Donna F. Silverman v. Carolyn W. Colvin

Filing 16

MEMORANDUM OPINION by Magistrate Judge Jacqueline Chooljian. The decision of the Commissioner of Social Security is affirmed. See memorandum for details. (hr)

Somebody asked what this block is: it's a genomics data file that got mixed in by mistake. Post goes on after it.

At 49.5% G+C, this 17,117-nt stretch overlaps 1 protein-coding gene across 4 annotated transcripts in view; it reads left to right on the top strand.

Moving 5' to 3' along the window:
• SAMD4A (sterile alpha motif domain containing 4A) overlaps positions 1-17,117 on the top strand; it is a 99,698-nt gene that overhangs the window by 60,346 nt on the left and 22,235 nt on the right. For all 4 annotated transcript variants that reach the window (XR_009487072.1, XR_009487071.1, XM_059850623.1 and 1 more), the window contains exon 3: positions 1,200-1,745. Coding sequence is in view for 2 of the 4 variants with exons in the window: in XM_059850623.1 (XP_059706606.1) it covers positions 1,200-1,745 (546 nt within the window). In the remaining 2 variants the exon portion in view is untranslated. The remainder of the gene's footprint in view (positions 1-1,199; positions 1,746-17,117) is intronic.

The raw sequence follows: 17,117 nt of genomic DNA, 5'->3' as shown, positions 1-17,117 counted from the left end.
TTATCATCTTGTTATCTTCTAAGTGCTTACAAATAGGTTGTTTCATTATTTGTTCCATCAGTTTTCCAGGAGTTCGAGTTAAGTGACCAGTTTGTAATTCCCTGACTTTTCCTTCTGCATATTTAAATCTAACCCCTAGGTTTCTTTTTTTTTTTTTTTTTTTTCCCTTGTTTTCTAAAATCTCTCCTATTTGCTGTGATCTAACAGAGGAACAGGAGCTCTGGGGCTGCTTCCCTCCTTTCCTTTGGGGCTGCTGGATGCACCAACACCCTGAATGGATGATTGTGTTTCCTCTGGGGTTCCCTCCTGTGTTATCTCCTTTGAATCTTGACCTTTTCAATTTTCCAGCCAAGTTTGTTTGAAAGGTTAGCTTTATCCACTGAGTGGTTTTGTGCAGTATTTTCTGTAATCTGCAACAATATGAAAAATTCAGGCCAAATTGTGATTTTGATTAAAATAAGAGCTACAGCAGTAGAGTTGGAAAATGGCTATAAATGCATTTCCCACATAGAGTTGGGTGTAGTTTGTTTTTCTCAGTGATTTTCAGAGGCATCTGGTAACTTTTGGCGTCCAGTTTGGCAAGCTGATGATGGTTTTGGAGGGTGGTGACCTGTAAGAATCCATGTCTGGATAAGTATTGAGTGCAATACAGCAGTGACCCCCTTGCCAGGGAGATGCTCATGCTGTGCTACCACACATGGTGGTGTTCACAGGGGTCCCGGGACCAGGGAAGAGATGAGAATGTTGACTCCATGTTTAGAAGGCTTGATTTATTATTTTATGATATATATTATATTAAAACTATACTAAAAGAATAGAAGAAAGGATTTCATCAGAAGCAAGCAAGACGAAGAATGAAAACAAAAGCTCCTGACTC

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1 2 3 4 5 6 7 8 UNITED STATES DISTRICT COURT 9 CENTRAL DISTRICT OF CALIFORNIA 10 11 DONNA F. SILVERMAN, 12 Plaintiff, 13 14 15 v. Case No. CV 16-6232 JC MEMORANDUM OPINION NANCY A. BERRYHILL, Acting Commissioner of Social Security,1 16 Defendant. 17 18 I. 19 SUMMARY On August 19, 2016, Donna F. Silverman (“plaintiff”) filed a Complaint 20 seeking review of the Commissioner of Social Security’s denial of plaintiff’s 21 application for benefits. The parties have consented to proceed before the 22 undersigned United States Magistrate Judge. 23 This matter is before the Court on the parties’ cross motions for summary 24 judgment, respectively (“Plaintiff’s Motion”) and (“Defendant’s Motion”). The 25 Court has taken both motions under submission without oral argument. See Fed. 26 R. Civ. P. 78; L.R. 7-15; August 25, 2016 Case Management Order ¶ 5. 27 28 1 Pursuant to Rule 25(d) of the Federal Rules of Civil Procedure, Nancy A. Berryhill is hereby substituted for Commissioner Carolyn W. Colvin as the defendant in this action. 1 Based on the record as a whole and the applicable law, the decision of the 2 Commissioner is AFFIRMED. The findings of the Administrative Law Judge 3 (“ALJ”) are supported by substantial evidence and are free from material error. 4 II. BACKGROUND AND SUMMARY OF ADMINISTRATIVE 5 DECISION 6 On August 3, 2012, plaintiff filed an application for Disability Insurance 7 Benefits alleging disability beginning on June 1, 2009, due to reflex sympathetic 8 dystrophy, lumbar spine problems, back pain, depression caused by constant pain, 9 limits on concentration, and right foot pain/weak leg. (Administrative Record 10 (“AR”) 15, 169, 184). The ALJ examined the medical record and heard testimony 11 from plaintiff (who was represented by counsel) and a vocational expert on 12 February 12, 2015. (AR 31-69). 13 On February 27, 2015, the ALJ determined that plaintiff was not disabled 14 through December 31, 2014 (i.e., the “date last insured”). (AR 15-24). 15 Specifically, the ALJ found that through the date last insured: (1) plaintiff 16 suffered from the following severe combination of impairments: a history of left 17 humerus fracture, lumbar radiculopathy, a history of right ankle fracture (status 18 post surgery), and reflex sympathetic dystrophy (“RSD”) of the right foot (AR 18); 19 (2) plaintiff did not have an impairment or combination of impairments that met or 20 medically equaled a listed impairment (AR 19-20); (3) plaintiff essentially 21 retained the residual functional capacity to perform a range of sedentary work (20 22 C.F.R. § 404.1567(a)) with additional limitations2 (AR 20); (4) plaintiff was 23 24 2 The ALJ determined plaintiff could (i) lift and carry up to ten pounds occasionally and 25 less than ten pounds frequently; (ii) stand less than two hours, walk less than two hours, and sit 26 eight hours cumulatively in an eight-hour day; (iii) sit thirty minutes at one time with momentary change of position to standing or walking and resumption of sitting thereafter; (iv) occasionally 27 balance, stoop, kneel, crouch, and crawl; (v) never climb ladders, scaffolds, or ropes; (vi) never 28 work at unprotected heights, around dangerous moving machinery, or in extreme cold or heat; and (vii) not operate a motor vehicle with use of foot controls. (AR 20). 2 1 capable of performing past relevant work as a Chief Computer Programmer (AR 2 23-24); and (5) plaintiff’s statements regarding the intensity, persistence, and 3 limiting effects of subjective symptoms were not entirely credible (AR 23). 4 On June 23, 2016, the Appeals Council denied plaintiff’s application for 5 review. (AR 1). 6 III. APPLICABLE LEGAL STANDARDS 7 A. 8 To qualify for disability benefits, a claimant must show that the claimant is Sequential Evaluation Process 9 unable “to engage in any substantial gainful activity by reason of any medically 10 determinable physical or mental impairment which can be expected to result in 11 death or which has lasted or can be expected to last for a continuous period of not 12 less than 12 months.” Molina v. Astrue, 674 F.3d 1104, 1110 (9th Cir. 2012) 13 (quoting 42 U.S.C. § 423(d)(1)(A)) (internal quotation marks omitted). The 14 impairment must render the claimant incapable of performing the work the 15 claimant previously performed and incapable of performing any other substantial 16 gainful employment that exists in the national economy. Tackett v. Apfel, 180 17 F.3d 1094, 1098 (9th Cir. 1999) (citing 42 U.S.C. § 423(d)(2)(A)). 18 In assessing whether a claimant is disabled, an ALJ is required to use the 19 following five-step sequential evaluation process: 20 (1) 21 22 Is the claimant presently engaged in substantial gainful activity? If so, the claimant is not disabled. If not, proceed to step two. (2) Is the claimant’s alleged impairment sufficiently severe to limit 23 the claimant’s ability to work? If not, the claimant is not 24 disabled. If so, proceed to step three. 25 (3) Does the claimant’s impairment, or combination of 26 impairments, meet or equal an impairment listed in 20 C.F.R. 27 Part 404, Subpart P, Appendix 1? If so, the claimant is 28 disabled. If not, proceed to step four. 3 1 (4) Does the claimant possess the residual functional capacity to 2 perform claimant’s past relevant work? If so, the claimant is 3 not disabled. If not, proceed to step five. 4 (5) Does the claimant’s residual functional capacity, when 5 considered with the claimant’s age, education, and work 6 experience, allow the claimant to adjust to other work that 7 exists in significant numbers in the national economy? If so, 8 the claimant is not disabled. If not, the claimant is disabled. 9 Stout v. Commissioner, Social Security Administration, 454 F.3d 1050, 1052 (9th 10 Cir. 2006) (citations omitted); see also 20 C.F.R. § 404.1520(a)(4) (explaining 11 five-step sequential evaluation process). 12 The claimant has the burden of proof at steps one through four, and the 13 Commissioner has the burden of proof at step five. Burch v. Barnhart, 400 F.3d 14 676, 679 (9th Cir. 2005) (citation omitted). 15 B. 16 Pursuant to 42 U.S.C. section 405(g), a court may set aside a denial of Standard of Review 17 benefits only if it is not supported by substantial evidence or if it is based on legal 18 error. Robbins v. Social Security Administration, 466 F.3d 880, 882 (9th Cir. 19 2006) (citing Flaten v. Secretary of Health & Human Services, 44 F.3d 1453, 1457 20 (9th Cir. 1995)). The standard of review in Social Security cases is “highly 21 deferential.” Rounds v. Commissioner of Social Security Administration, 807 22 F.3d 996, 1002 (9th Cir. 2015) (citation and quotation marks omitted). 23 Substantial evidence is “such relevant evidence as a reasonable mind might 24 accept as adequate to support a conclusion.” Richardson v. Perales, 402 U.S. 389, 25 401 (1971) (citations and quotations omitted). It is more than a mere scintilla but 26 less than a preponderance. Robbins, 466 F.3d at 882 (citing Young v. Sullivan, 27 911 F.2d 180, 183 (9th Cir. 1990)). To determine whether substantial evidence 28 supports a finding, a court must “‘consider the record as a whole, weighing both 4 1 evidence that supports and evidence that detracts from the [Commissioner’s] 2 conclusion.’” Aukland v. Massanari, 257 F.3d 1033, 1035 (9th Cir. 2001) 3 (quoting Penny v. Sullivan, 2 F.3d 953, 956 (9th Cir. 1993)). 4 While an ALJ’s decision need not discuss every piece of evidence or be 5 drafted with “ideal clarity,” at a minimum it must explain the ALJ’s reasoning 6 with sufficient specificity and clarity to “allow[] for meaningful review.” Brown7 Hunter v. Colvin, 806 F.3d 487, 492 (9th Cir. 2015) (citations and internal 8 quotation marks omitted); Hiler v. Astrue, 687 F.3d 1208, 1212 (9th Cir. 2012) 9 (citation and quotation marks omitted). 10 An ALJ’s decision to deny benefits must be upheld if the evidence could 11 reasonably support either affirming or reversing the decision. Robbins, 466 F.3d 12 at 882 (citing Flaten, 44 F.3d at 1457). Even when an ALJ’s decision contains 13 error, it must be affirmed if the error was harmless. Treichler v. Commissioner of 14 Social Security Administration, 775 F.3d 1090, 1099 (9th Cir. 2014). The 15 claimant has the burden to establish that an ALJ’s error was not harmless. See 16 Molina, 674 F.3d at 1111 (citing Shinseki v. Sanders, 556 U.S. 396, 409 (2009)). 17 An ALJ’s error is generally harmless if (1) it was inconsequential to the ultimate 18 nondisability determination; or (2) despite the error, the ALJ’s path may 19 reasonably be discerned, even if the ALJ’s decision was drafted with less than 20 ideal clarity. Id. (citation and quotation marks omitted). 21 IV. DISCUSSION 22 A. 23 Plaintiff contends that a remand or reversal is warranted because the ALJ The ALJ Properly Evaluated the Medical Opinion Evidence 24 failed properly to evaluate the treating and/or examining medical opinions. 25 (Plaintiff’s Motion at 2-5). The Court disagrees. 26 27 1. Pertinent Law In Social Security cases, the amount of weight given to medical opinions 28 generally varies depending on the type of medical professional who provided the 5 1 opinions, such as “treating physicians” and “examining physicians.” 20 C.F.R. 2 §§ 404.1527(c)(1)-(2) & (e), 404.1502, 404.1513(a); Garrison v. Colvin, 759 F.3d 3 995, 1012 (9th Cir. 2014) (citation and quotation marks omitted). A treating 4 physician’s opinion is generally given the most weight, and may be “controlling” 5 if it is “well-supported by medically acceptable clinical and laboratory diagnostic 6 techniques and is not inconsistent with the other substantial evidence in [the 7 claimant’s] case record[.]” 20 C.F.R. § 404.1527(c)(2); Orn v. Astrue, 495 F.3d 8 625, 631 (9th Cir. 2007) (citations and quotation marks omitted). In turn, an 9 examining, but non-treating physician’s opinion is entitled to less weight than a 10 treating physician’s, but more weight than a nonexamining physician’s opinion. 11 Garrison, 759 F.3d at 1012 (citation omitted). 12 A treating physician’s opinion, however, is not necessarily conclusive as 13 to either a physical condition or the ultimate issue of disability. Magallanes v. 14 Bowen, 881 F.2d 747, 751 (9th Cir. 1989) (citation omitted). An ALJ may reject 15 the uncontroverted opinion of a treating physician by providing “clear and 16 convincing reasons that are supported by substantial evidence” for doing so. 17 Bayliss v. Barnhart, 427 F.3d 1211, 1216 (9th Cir. 2005) (citation omitted). 18 Where a treating physician’s opinion is contradicted by another doctor’s opinion, 19 an ALJ may reject such opinion only “by providing specific and legitimate reasons 20 that are supported by substantial evidence.” Garrison, 759 F.3d at 1012 (citation 21 and footnote omitted). 22 An ALJ may provide “substantial evidence” for rejecting a medical opinion 23 by “setting out a detailed and thorough summary of the facts and conflicting 24 clinical evidence, stating his [or her] interpretation thereof, and making findings.” 25 Garrison, 759 F.3d at 1012 (quoting Reddick v. Chater, 157 F.3d 715, 725 (9th 26 Cir. 1998)) (quotation marks omitted). An ALJ must provide more than mere 27 “conclusions” or “broad and vague” reasons for rejecting a treating physician’s 28 opinion. Embrey v. Bowen, 849 F.2d 418, 421 (9th Cir. 1988); McAllister v. 6 1 Sullivan, 888 F.2d 599, 602 (9th Cir. 1989) (citation omitted). “[The ALJ] must 2 set forth his [or her] own interpretations and explain why they, rather than the 3 [physician’s], are correct.” Embrey, 849 F.2d at 421-22. 4 5 2. Analysis Here, plaintiff claims that the ALJ failed properly to consider the opinions 6 of plaintiff’s treating physicians at Via Verde Medical Group (Plaintiff’s Motion 7 at 2-5), specifically a Physical Residual Functional Capacity Questionnaire (“Via 8 Verde PRFC”) in which an unspecified Via Verde provider opined that plaintiff 9 was more limited in certain areas of functioning than the ALJ assessed in the 10 decision, specifically, plaintiff (i) would “frequently” have pain or other symptoms 11 that were “severe enough to interfere with attention and concentration needed to 12 perform even simple work tasks”; (ii) was only “[c]apable of low stress jobs”; 13 (iii) could lift and carry 10 pounds only “occasionally”; (iv) could only 14 “frequently” look down, turn head right or left, look up, and hold head in static 15 position; (v) could twist only “frequently,” “never” crouch/squat, and “rarely” 16 climb stairs (collectively “Via Verde Opinions”). (AR 823-27). A remand or 17 reversal on this basis is not required here. 18 First, the ALJ was not, as plaintiff suggests, required to provide a detailed 19 explanation of the weight given to each specific finding in the Via Verde PRFC 20 that he did not reject and that were merely consistent with the ALJ’s residual 21 functional capacity assessment. See Howard v. Barnhart, 341 F.3d 1006, 1012 22 (9th Cir. 2003) (“[I]n interpreting the evidence and developing the record, the ALJ 23 does not need to ‘discuss every piece of evidence.’”) (citations omitted); Israel v. 24 Astrue, 494 Fed. Appx. 794, 797 (9th Cir. 2012) (“[T]he ALJ must consider all of 25 the evidence, but need not comment specifically on each element of each piece of 26 evidence.”); cf. Vincent v. Heckler, 739 F.2d 1393, 1394-95 (9th Cir. 1984) (ALJ 27 “need not discuss all evidence presented . . . [but instead] must explain why 28 ‘significant probative evidence has been rejected’”) (citation omitted); see 7 1 generally Black v. Apfel, 143 F.3d 383, 386 (8th Cir. 1998) (“An ALJ’s failure to 2 cite specific evidence does not indicate that such evidence was not considered[.]”). 3 Here, the ALJ explicitly noted that the Via Verde PRFC was “consistent” with the 4 ALJ’s residual functional capacity assessment to the extent it “found the [plaintiff] 5 could sit for six hours in an eight-hour workday, and stand/walk about two hours 6 in an eight-hour workday, as well as occasionally lift up to ten pounds.” (AR 22) 7 (citing Ex. 26F at 2-3 [AR 824-25]). 8 Second, as the ALJ noted, the Via Verde Opinions were provided in a 9 check-the-box format that did not explain the basis for checking any particular box 10 or identify specific objective medical findings (i.e., results of clinical testing or 11 physical examination) which supported the significant limitations for plaintiff 12 noted in the Via Verde Opinions. (AR 823-26). The ALJ properly rejected the 13 Via Verde Opinions on this basis alone. See, e.g., Crane v. Shalala, 76 F.3d 251, 14 253 (9th Cir. 1996) (“ALJ [] permissibly rejected [psychological / medical 15 evaluations] because they were check-off reports that did not contain any 16 explanation of the bases of their conclusions.”); De Guzman v. Astrue, 343 Fed. 17 Appx. 201, 209 (9th Cir. 2009) (ALJ “is free to reject ‘check-off reports that d[o] 18 not contain any explanation of the bases of their conclusions.’”) (citing id.); Ogin 19 v. Colvin, 608 Fed. Appx. 519, 519-20 (9th Cir. 2015) (ALJ properly discounted 20 treating physician’s opinions that “were expressed as ‘standardized, check-the-box 21 form[s]’ . . . that provided no ‘supporting reasoning or clinical findings.’”) 22 (quoting Molina, 674 F.3d at 1111); see also Holohan v. Massanari, 246 F.3d 23 1195, 1202 (9th Cir. 2001) (“[T]he regulations give more weight to opinions that 24 are explained than to those that are not. . . .”) (citation omitted). 25 Third, the ALJ also properly rejected the Via Verde Opinions because, as 26 the ALJ noted (AR 22), they were not supported by the Via Verde treatment notes 27 for plaintiff. See Connett v. Barnhart, 340 F.3d 871, 875 (9th Cir. 2003) (ALJ 28 properly rejected treating physician’s opinion where “treatment notes provide[d] 8 1 no basis for the functional restrictions [physician] opined should be imposed on 2 [claimant]”); see also Thomas v. Barnhart, 278 F.3d 947, 957 (9th Cir. 2002) 3 (“The ALJ need not accept the opinion of any physician, including a treating 4 physician, if that opinion is brief, conclusory, and inadequately supported by 5 clinical findings.”). For example, as the ALJ’s decision suggests, Via Verde 6 treatment records for plaintiff document few, if any, reports that plaintiff’s 7 impairments interfered in any significant way with plaintiff’s attention or 8 concentration or ability to handle stress. (AR 22, 686-733). The Via Verde PRFC 9 did note that plaintiff had been treated with Neurontin3 and that side effects 10 included “drowsiness” and “[decreased] concentration.” (AR 823). Plaintiff 11 points to nothing in the Via Verde treatment records (and the Court finds none), 12 however, which specifically documents that plaintiff experienced either of these 13 side effects, much less plausibly supports the significant limitations in attention, 14 concentration, and/or ability to tolerate stress noted in the Via Verde Opinions. 15 Moreover, although the record does reflect that plaintiff was treated with 16 gabapentin on a consistent basis, Via Verde treatment records affirmatively 17 document few, if any, side effects plaintiff suffered while taking that medication. 18 (See AR 687, 691, 693, 697, 699, 702, 705, 714, 716, 717). In fact, the Via Verde 19 medical records suggest quite the opposite. (See, e.g., AR 698 [8/13/12 Office 20 Visit note that plaintiff stopped taking Zoloft anti-depressant, and was “doing 21 better off of it” with “no current depression”]; AR 714, 716 [9/12/12 reevaluation 22 record recommending possible increase in dosage of gabapentin because 23 “[plaintiff] describes no major side effects and [plaintiff was] having some benefit 24 from [the gabapentin]”]; AR 717 [6/14/12 treatment record noting, in part, that 25 plaintiff was taking gabapentin, and indicating “[no] [t]hinking or memory 26 disturbance” under review of symptoms]). In addition, Via Verde medical records 27 28 3 Neurontin is a name brand of gabapentin. See Neurontin, web site, available at 9 1 do not reflect that plaintiff’s medication (or any other symptom) had any impact on 2 plaintiff’s ability to tolerate work stress at all, much less to the degree stated in the 3 Via Verde Opinions. (AR 686-733). 4 To the extent the ALJ’s decision implicitly rejected findings in the Via 5 Verde Opinions that could be interpreted as reflecting physical limitations for 6 plaintiff more restrictive than the ALJ assessed (compare AR 825-26 [Via Verde 7 Opinions that plaintiff could only “occasionally” lift and carry 10 pounds, 8 “frequently” turn head in all directions/hold head still, “frequently” twist, “never” 9 crouch/squat, and “rarely” climb stairs] with AR 20 [ALJ residual functional 10 capacity assessment noting that plaintiff could frequently lift/carry 10 pounds and 11 occasionally crouch, but with no express limitations on head movement, twisting, 12 or stair climbing]), plaintiff has not shown that any ALJ error was prejudicial. For 13 example, the ALJ found plaintiff not disabled at step four because plaintiff was 14 capable of performing her past relevant work, which the vocational expert 15 identified as Chief Computer Programmer. (AR 23-24, 60-61). According to the 16 Dictionary of Occupational Titles (“DOT”),4 the job of Chief Computer 17 Programmer only requires exertion of “up to 10 pounds . . . occasionally . . . and/or 18 a negligible amount of force frequently” and does not require crouching, twisting, 19 or stair climbing at all. See DOT § 030.167-010 (Chief, Computer Programmer). 20 Hence, to the extent the ALJ’s residual functional capacity assessment failed 21 properly to include potentially more restrictive limitations in lifting, crouching, 22 twisting, or stair climbing as identified in the Via Verde Opinions, any such failure 23 was inconsequential to the ALJ’s ultimate nondisability determination. 24 /// 25 26 4 The DOT is the Social Security Administration’s “‘primary source of reliable job 27 information’ regarding jobs that exist in the national economy.” Zavalin v. Colvin, 778 F.3d 28 842, 845-46 (9th Cir. 2015) (citing Terry v. Sullivan, 903 F.2d 1273, 1276 (9th Cir. 1990)); see also 20 C.F.R. §§ 404.1566(d)(1), 404.1569. 10 1 Finally, the ALJ properly rejected the Via Verde Opinions in favor of the 2 conflicting opinions of the consultative examining neurologist, Dr. Nibonth 3 Viravathana, whose residual functional capacity assessment for plaintiff the ALJ 4 mostly adopted. (AR 791-800). The opinions of Dr. Viravathana were supported 5 by the physician’s independent physical and neurological examinations of plaintiff 6 (AR 792-94), and thus, without more, constituted substantial evidence upon which 7 the ALJ could properly rely to reject the Via Verde Opinions. See, e.g., 8 Tonapetyan v. Halter, 242 F.3d 1144, 1149 (9th Cir. 2001) (examining physician’s 9 opinion on its own constituted substantial evidence, because it rested on 10 physician’s independent examination of claimant) (citations omitted). 11 Accordingly, plaintiff is not entitled to a reversal or remand on this basis. 12 B. 13 Plaintiff contends that a remand or reversal is warranted because the ALJ The ALJ Properly Evaluated Plaintiff’s Subjective Symptoms 14 inadequately evaluated the credibility of her subjective complaints. (Plaintiff’s 15 Motion at 5-7). The Court disagrees. 16 17 1. Pertinent Facts At the administrative hearing, plaintiff testified, in part (i) “My ability to 18 concentrate [] and remember short term things . . . and learn, I would assume, is 19 greatly diminished[]” (AR 45); (ii) she “can’t concentrate long enough” to perform 20 the programming required by her past relevant work (AR 46); (iii) plaintiff 21 believed that her memory and concentration problems were caused by her pain 22 medication (i.e., gabapentin/Neurontin) (AR 45, 53-55); (iv) constant pain in 23 plaintiff’s foot/ankle “affects [plaintiff’s] concentration” (AR 51-52); (v) it is 24 “very hard for [plaintiff] to sit in a chair for any length of time comfortably” due to 25 her lower back pain, plaintiff notices pain within “[a]bout 20 minutes” of sitting, 26 and plaintiff “would get up and do some exercises” to alleviate the pain (AR 4527 46); (vi) she could stand 15-20 minutes at a time but then needed to move and/or 28 sit down to relieve her pain (AR 46); (vii) that she had a problem “grasping 11 1 things” heavier “than 10 or 15 pounds” (such as lifting her grandson), and did not 2 cook because the “frying pans [were] too heavy” (AR 56-57); and (viii) she could 3 not bend “down and back up again” to reach the bottom drawer of filing cabinets 4 because her ankle “[did not] bend enough” (AR 48). 5 6 2. Pertinent Law When determining disability, an ALJ is required to consider a claimant’s 7 impairment-related pain and other subjective symptoms at each step of the 8 sequential evaluation process. 20 C.F.R. §§ 404.1529(a) & (d). Accordingly, 9 when a claimant presents “objective medical evidence of an underlying 10 impairment which might reasonably produce the pain or other symptoms [the 11 claimant] alleged,” the ALJ is required to determine the extent to which the 12 claimant’s statements regarding the intensity, persistence, and limiting effects of 13 her symptoms (“subjective statements” or “subjective complaints”) are consistent 14 with the record evidence as a whole and, consequently, whether any of the 15 individual’s symptom-related functional limitations and restrictions are likely to 16 reduce the claimant’s capacity to perform work-related activities. 20 C.F.R. 17 §§ 404.1529(a), (c)(4); Social Security Ruling (“SSR”) 16-3p, 2016 WL 1119029, 18 at *4-*9; SSR 96-7p, 1996 WL 374186, at *1-*5.5 When an individual’s 19 20 21 22 23 24 25 26 27 28 5 Social Security Rulings reflect the Social Security Administration’s (“SSA”) official interpretation of pertinent statutes, regulations, and policies. 20 C.F.R. § 402.35(b)(1). Although they “do not carry the ‘force of law,’” Social Security Rulings “are binding on all components of the . . . Administration[,]” and are entitled to deference if they are “consistent with the Social Security Act and regulations.” 20 C.F.R. § 402.35(b)(1); Bray v. Commissioner of Social Security Administration, 554 F.3d 1219, 1224 (9th Cir. 2009) (citations and quotation marks omitted); see also Heckler v. Edwards, 465 U.S. 870, 873 n.3 (1984) (discussing weight and function of Social Security rulings). Effective March 28, 2016, the SSA issued SSR 16-3p which superseded SSR 96-7p and, in part, eliminated use of the term “credibility” from SSA “sub-regulatory policy[]” in order to “clarify that subjective symptom evaluation is not an examination of an individual’s [overall character or truthfulness] . . . [and] more closely follow [SSA] regulatory language regarding symptom evaluation.” See SSR 16-3p, 2016 WL 1119029, at *1-*2, *10; see also 2016 WL 1237954, *1 (correcting SSR 16-3p effective date to read March (continued...) 12 1 subjective statements are inconsistent with other evidence in the record, an ALJ 2 may give less weight to such statements and, in turn, find that the individual’s 3 symptoms are less likely to reduce the claimant’s capacity to perform work-related 4 activities. See SSR 16-3p, 2016 WL 1119029, at *7-*8; SSR 96-7p, 1996 WL 5 374186, at *1-*3. In such cases, when there is no affirmative finding of 6 malingering, an ALJ may “reject” or give less weight to the individual’s subjective 7 statements “by providing specific, clear, and convincing reasons for doing so.” 8 Brown-Hunter, 806 F.3d at 488-89.6 9 If an ALJ’s evaluation of a claimant’s statements is reasonable and is 10 supported by substantial evidence, it is not the court’s role to second-guess it. See 11 Thomas v. Barnhart, 278 F.3d 947, 959 (9th Cir. 2002) (citation omitted). 12 13 3. Analysis Preliminarily, it appears that the ALJ’s residual functional capacity 14 assessment adequately accounted for any impairment-related physical limitation 15 reflected in plaintiff’s testimony. Plaintiff does not persuasively argue otherwise. 16 Hence, currently at issue and addressed below is whether the ALJ properly 17 rejected plaintiff’s subjective statements regarding mental limitations related to a 18 medically determinable psychological impairments (i.e., depression and anxiety) 19 and/or side effects from prescription medication, such as problems with 20 21 22 23 5 (...continued) 28, 2016). SSR 16-3p became effective after the ALJ issued the decision in the instant case but before the Appeals Council denied review. Nonetheless, the possible applicability of SSR 16-3p need not be resolved here since the ALJ’s evaluation of plaintiff’s subjective complaints in this case passes muster whether SSR 16-3p or its predecessor, SSR 96-7p, governs. 24 6 It appears to the Court, based upon its research of the origins of the requirement that 25 there be “specific, clear and convincing” reasons to reject or give less weight to an individual’s 26 subjective statements absent an affirmative finding of malingering, that such standard of proof remains applicable irrespective of whether SSR 96-7p or SSR 16-3p governs. See Burrell v. 27 Colvin, 775 F.3d 1133, 1137 (9th Cir. 2014) (citing Swenson v. Sullivan, 876 F.2d 683, 687 (9th 28 Cir. 1989), Gallant v. Heckler, 753 F.2d 1450, 1455 (9th Cir. 1984), Johnson v. Shalala, 60 F.3d 1428, 1433 (9th Cir. 1995), and Molina, 674 F.3d at 1112). 13 1 concentration and memory. As discussed below, a remand or reversal is not 2 appropriate. 3 First, the ALJ properly gave less weight to plaintiff’s subjective statements 4 regarding problems with concentration and/or memory based on plaintiff’s 5 apparent failure to seek a course of treatment that was consistent with the alleged 6 level of severity of her mental limitations. See Molina, 674 F.3d at 1113 (ALJ 7 may properly consider “unexplained or inadequately explained failure to seek 8 treatment or to follow a prescribed course of treatment” when evaluating 9 claimant’s subjective complaints) (citations and internal quotation marks omitted); 10 SSR 16-3p, 2016 WL 1119029, at *7-*8 (ALJ may give less weight to subjective 11 statements where “the frequency or extent of the treatment sought by an individual 12 is not comparable with the degree of the individual’s subjective complaints. . . .”); 13 SSR 96-7p, 1996 WL 374186, *7 (same). As the ALJ noted, there is no evidence 14 in the record of psychiatric hospitalizations or treatment for acute psychological or 15 psychiatric illness. (AR 23). Substantial evidence supports the ALJ’s findings. 16 For one example, as the ALJ suggested, the August 4, 2014 report from the 17 consultative examining psychologist noted, in pertinent part, that plaintiff stated 18 “she has never been psychiatrically hospitalized, is not seeing a psychiatrist, and is 19 not taking any psychiatric medications.” (AR 18, 803). 20 Second, the ALJ properly gave less weight to plaintiff’s subjective 21 complaints due to inconsistencies in plaintiff’s own statements about the severity 22 of her psychological symptoms. See Light v. Social Security Administration, 119 23 F.3d 789, 792 (9th Cir. 1997) (in weighing plaintiff testimony, ALJ may consider 24 “inconsistencies either in [plaintiff’s] testimony or between his testimony and his 25 conduct”). For example, plaintiff essentially testified that her ability to 26 concentrate and her memory were “greatly diminished[]” because she used 27 gabapentin. (AR 45). As the ALJ noted, however, the medical record as a whole 28 documents few, if any, instances when plaintiff experienced any medication side 14 1 effects, much less side effects that impacted her concentration and/or memory in 2 any significant way. (AR 413, 547, 558, 590, 621, 681-82, 687, 691, 693, 697-99, 3 702, 705, 714, 716, 717, 735, 743, 745, 747, 749, 751, 753, 758, 764-65, 773, 774, 4 803). Indeed, some treatment records from 2012 reflect that while plaintiff had 5 reported experiencing a side effect following a lumber sympathetic nerve block 6 (i.e., headache), plaintiff had not reported “other new issues, complaints, [or] 7 requests” even though she was “tak[ing] gabapentin as prescribed by [her primary 8 care physician.]” (AR 743, 745) (emphasis added). In addition, a June 26, 2013 9 treatment record noted that plaintiff was “[t]aking gabapentin” and also noted that 10 on examination plaintiff had “[n]ormal attention span and concentration.” (AR 11 756, 758). 12 Finally, the ALJ properly gave less weight to plaintiff’s subjective 13 complaints due, in part, to the absence of objective medical evidence supporting 14 any limitations in concentration and memory. See Burch, 400 F.3d at 681 15 (“Although lack of medical evidence cannot form the sole basis for discounting 16 pain testimony, it is a factor that the ALJ can consider . . . .”); see also SSR 16-3p, 17 2016 WL 1119029, at *5 (“[ALJ may] not disregard an individual’s statements 18 about the intensity, persistence, and limiting effects of symptoms solely because 19 the objective medical evidence does not substantiate the degree of impairment20 related symptoms alleged by the individual.”); SSR 96-7p, 1996 WL 374186, at *6 21 (same). For example, despite testimony that plaintiff’s concentration and memory 22 were “greatly diminished” (AR 45, 51-55), as the ALJ noted, the medical evidence 23 reflects that plaintiff’s depression was essentially “controlled” with medication. 24 (AR 18; see AR 704 [1/18/12 office visit record noting “Depression, major, in 25 remission . . . [c]ontrolled” and that treatment plan simply included “[r]efill meds, 26 labs and follow up”]); see, e.g., Warre v. Commissioner of Social Security 27 Administration, 439 F.3d 1001, 1006 (9th Cir. 2006) (“Impairments that can be 28 controlled effectively with medication are not disabling for the purpose of 15 1 determining eligibility for SSI benefits.”) (citations omitted). As the ALJ also 2 noted, the consultative examining psychologist opined, in pertinent part, that 3 plaintiff “would have no difficulty understanding, remembering and carrying out 4 [even] complex and detailed instructions” with “appropriate” pace, despite 5 plaintiff’s mental impairments. (AR 807-09). Plaintiff argues that the Via Verde 6 Opinions document more significant mental limitations. (Plaintiff’s Motion at 7). 7 As noted above, however, the ALJ properly rejected the Via Verde Opinions for 8 specific and legitimate reasons based on substantial evidence in the record. To the 9 extent plaintiff argues that other medical records also reflect greater mental 10 limitations (see Plaintiff’s Motion at 7), this Court will not second guess the ALJ’s 11 reasonable determination otherwise. 12 Accordingly, plaintiff is not entitled to a reversal or remand on this basis. 13 V. CONCLUSION 14 For the foregoing reasons, the decision of the Commissioner of Social 15 Security is affirmed. 16 LET JUDGMENT BE ENTERED ACCORDINGLY. 17 DATED: March 22, 2017 18 19 20 _____________/s/____________________ Honorable Jacqueline Chooljian UNITED STATES MAGISTRATE JUDGE 21 22 23 24 25 26 27 28 16